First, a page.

I'm in the "so it's just a Monday puzzle, relax and just don't ask questions" camp. So what if it's repeated? It's just an excuse to organize a puzzle. Some conceits are creative...some are reworked. No harm no foul.

Leapfinger 8:13 AM  

Nine-sixteen years is enough down-time, though I WOOD've preferred a MINI_DRIVER.

Golf themes don't often excite me, but I enjoyed [Battered appliance?]. You'd need a Very Large frypan. Besides which, it's possible that the WAFFLE_IRON was Jeremy Irons'.

Agreed it's better if you WOOD've TREAD on a WASP than if you had ATE it.

Also liked the suggested repetetitiveness of SAIDIDO to SAMIAM. I did, I did. Till I didn't, didn't.

Funniest thing, though, was (in A-Lite) when the clue for EMOTE popped up in HUGE LETTERS. Okay, okay!

Congrats to Cleveland OHIO for coming up with LeBronze medal

Wm. C. 8:15 AM  

@jae1:30am --

What you say about some of the "clubs" being specific ones, and others being categories is, of course, correct. But the fact is that they are all clubs, though.

The clue is "items found at the ends of [the four other across fills]." It does not specify that they must be of the same category. So sorry, but I suggest you may be overthinking this a bit...

OFL makes an interesting point that it has been done several times already. But I'm glad to see that he's [uncharacteristically?] laid back about this today. ;-)

On a much more serious note, though, Professor Barany's comment that he's the son of two holocaust survivors is very sobering indeed! Millions slaughtered -- it's just unbelievable to me that man is so capable of such inhumanity to each another. And the Nazis and their supporters are far from the only ones to have done this -- just think of Stalin and Mao and Uncle Ho and Kim Il-Sung, all in the same century.

Lobster11 8:16 AM  

I thought for sure this must've broken some record for PPP density, so I was really surprised to see Z's estimate of only 33% or so. I still think it might be a record-breaker if you measured by percentage of squares that were PPP in at least one direction -- not to mention how many squares were crosses of PPPs -- rather than simply counting entries. Still, I'm just gonna try to take OFL's advice and not get all in a lather about it. Or as our Comedian-in-Chief might say: Too much PPP? Bucket! Crummy fill? Bucket! Just Bucket.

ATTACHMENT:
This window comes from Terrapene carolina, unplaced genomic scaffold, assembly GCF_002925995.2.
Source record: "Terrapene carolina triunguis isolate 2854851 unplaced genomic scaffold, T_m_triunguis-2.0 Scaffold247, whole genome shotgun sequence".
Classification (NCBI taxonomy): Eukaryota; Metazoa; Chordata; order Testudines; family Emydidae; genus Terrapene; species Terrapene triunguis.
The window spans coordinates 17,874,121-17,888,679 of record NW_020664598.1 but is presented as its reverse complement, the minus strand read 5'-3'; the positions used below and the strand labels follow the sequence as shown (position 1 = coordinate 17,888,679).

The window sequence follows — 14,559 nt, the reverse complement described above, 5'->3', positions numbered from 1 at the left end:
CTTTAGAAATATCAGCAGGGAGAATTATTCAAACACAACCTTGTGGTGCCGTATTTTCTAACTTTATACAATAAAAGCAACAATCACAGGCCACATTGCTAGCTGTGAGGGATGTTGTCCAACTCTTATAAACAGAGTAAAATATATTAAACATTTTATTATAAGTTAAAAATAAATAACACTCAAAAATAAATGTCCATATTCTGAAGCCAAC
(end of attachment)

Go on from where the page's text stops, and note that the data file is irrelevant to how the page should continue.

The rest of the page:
I am no fan of LeBron James or the Cavs, but I feel some sympathy for the people of Cleveland -- especially since two of their many championship disappointments came at the hands of my beloved Denver Broncos years ago -- so bully for them. Mostly I'm just glad that the seemingly interminable NBA season is finally over, even if it means I won't be able to watch SportsCenter for a week because it will be an embarrassing, 24/7 display of hero worship.

AliasZ 8:22 AM  

Speaking of WOOD, Ed WOOD, voted worst director of all time, created low-budget classics such as "Plan 9 from Outer Space" and one called "Glen or Glenda" or "I Changed My Sex!" featuring the indefatigable Bela Lugosi.

Sam WOOD on the other hand was responsible for gems like "A Night at the Opera", "A Day at the Races", "Goodbye, Mr. Chips", "For Whom the Bell Tolls" and "The Pride of the Yankees."

This proper-name-laden puzzle puttered along for me. My favorite part was the anagram DUO top-center.

QuasiMojo 8:26 AM  

Golf has always been a yawn. Fastest time ever for me. Anyone else having problems with online version not registering that puzzle is completed? I had to start my "streak" all over again. :(

Anonymous 8:34 AM  

I would argue that the answer to 57D (Cleveland's state on this day is GLEE.

Labada 8:50 AM  

I’m always a bit saddened when your write-up seems to put a wedge between you and the good intentions of the constructor. effectively sending him out to the wood shed. I suspect the driver of this puzzle was the completion of the US Open Golf tournament yesterday. Since the world of crossword aficionados is often portrayed as such a close-knit club, I am hoping you can iron out your differences. In the meantime, I’m going to go putter around in the garden before I start getting teed off.

Carola 9:08 AM  

Like @chefwen, I found this one super easy. I can't come up with a more boring theme idea than golf CLUBS, but I liked LEMON WEDGE and WAFFLE IRON. Rather than having 2 theme actors, I'd have liked to see Birnam WOOD....

orangeblossomspecial 9:11 AM  

Frank Crumit did a great version of 'And then he took up GOLF'

Russ Columbo, an early crooner, had a nice version of 40D 'PARADISE'

It's difficult to think of Lil Abner without Stubby Kaye and 'Jubilation T Cornpone'

Tita 9:40 AM  

I knew someone who had a sister who was named WISTER. Really. Her given name.
never heard of the OWEN varieties.

This puzz was meh for me only because golf just leaves me catatonic. Unless of course there are windmills and castles involved on the course.

I've worked with far too many people who carry around their hammers, thinking every problem is a NAIL.
(We just refinished our of my jobs was to hammer down Every. Single. Protruding NAIL head. It was great!)

Charles Flaster 9:48 AM  

EZ solve and a common theme.
Golf is one of few sports I am ambivalent about although I have many friends who are crazed by it.